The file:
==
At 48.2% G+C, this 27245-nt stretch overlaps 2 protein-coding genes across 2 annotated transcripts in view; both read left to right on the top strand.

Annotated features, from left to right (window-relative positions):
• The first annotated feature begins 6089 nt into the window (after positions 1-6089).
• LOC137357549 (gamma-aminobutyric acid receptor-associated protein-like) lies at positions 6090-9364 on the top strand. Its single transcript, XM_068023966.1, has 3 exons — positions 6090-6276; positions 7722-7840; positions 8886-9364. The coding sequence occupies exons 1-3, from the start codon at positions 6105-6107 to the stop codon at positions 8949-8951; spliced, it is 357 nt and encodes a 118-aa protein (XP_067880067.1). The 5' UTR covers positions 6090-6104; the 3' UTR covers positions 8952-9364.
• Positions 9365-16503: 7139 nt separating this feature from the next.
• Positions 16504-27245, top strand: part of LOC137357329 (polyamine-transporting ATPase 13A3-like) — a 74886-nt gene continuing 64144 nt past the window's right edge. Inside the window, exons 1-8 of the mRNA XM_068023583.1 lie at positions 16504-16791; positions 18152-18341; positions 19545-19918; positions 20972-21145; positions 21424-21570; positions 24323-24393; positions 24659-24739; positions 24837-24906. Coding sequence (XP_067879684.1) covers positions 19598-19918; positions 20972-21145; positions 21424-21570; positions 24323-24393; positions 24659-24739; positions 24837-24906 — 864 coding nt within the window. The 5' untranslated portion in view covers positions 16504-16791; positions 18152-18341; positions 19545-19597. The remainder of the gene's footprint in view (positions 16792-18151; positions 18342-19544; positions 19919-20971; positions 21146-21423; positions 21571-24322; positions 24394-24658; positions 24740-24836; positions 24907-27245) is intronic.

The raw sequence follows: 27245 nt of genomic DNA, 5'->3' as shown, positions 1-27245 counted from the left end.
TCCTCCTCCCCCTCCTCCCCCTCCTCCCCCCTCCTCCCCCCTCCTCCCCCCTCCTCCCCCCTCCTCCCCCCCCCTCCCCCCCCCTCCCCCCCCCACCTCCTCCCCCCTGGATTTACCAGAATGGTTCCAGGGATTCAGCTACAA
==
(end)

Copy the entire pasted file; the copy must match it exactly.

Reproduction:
At 48.2% G+C, this 27245-nt stretch overlaps 2 protein-coding genes across 2 annotated transcripts in view; both read left to right on the top strand.

Annotated features, from left to right (window-relative positions):
• The first annotated feature begins 6089 nt into the window (after positions 1-6089).
• LOC137357549 (gamma-aminobutyric acid receptor-associated protein-like) lies at positions 6090-9364 on the top strand. Its single transcript, XM_068023966.1, has 3 exons — positions 6090-6276; positions 7722-7840; positions 8886-9364. The coding sequence occupies exons 1-3, from the start codon at positions 6105-6107 to the stop codon at positions 8949-8951; spliced, it is 357 nt and encodes a 118-aa protein (XP_067880067.1). The 5' UTR covers positions 6090-6104; the 3' UTR covers positions 8952-9364.
• Positions 9365-16503: 7139 nt separating this feature from the next.
• Positions 16504-27245, top strand: part of LOC137357329 (polyamine-transporting ATPase 13A3-like) — a 74886-nt gene continuing 64144 nt past the window's right edge. Inside the window, exons 1-8 of the mRNA XM_068023583.1 lie at positions 16504-16791; positions 18152-18341; positions 19545-19918; positions 20972-21145; positions 21424-21570; positions 24323-24393; positions 24659-24739; positions 24837-24906. Coding sequence (XP_067879684.1) covers positions 19598-19918; positions 20972-21145; positions 21424-21570; positions 24323-24393; positions 24659-24739; positions 24837-24906 — 864 coding nt within the window. The 5' untranslated portion in view covers positions 16504-16791; positions 18152-18341; positions 19545-19597. The remainder of the gene's footprint in view (positions 16792-18151; positions 18342-19544; positions 19919-20971; positions 21146-21423; positions 21571-24322; positions 24394-24658; positions 24740-24836; positions 24907-27245) is intronic.

The raw sequence follows: 27245 nt of genomic DNA, 5'->3' as shown, positions 1-27245 counted from the left end.
TCCTCCTCCCCCTCCTCCCCCTCCTCCCCCCTCCTCCCCCCTCCTCCCCCCTCCTCCCCCCTCCTCCCCCCCCCTCCCCCCCCCTCCCCCCCCCACCTCCTCCCCCCTGGATTTACCAGAATGGTTCCAGGGATTCAGCTACAA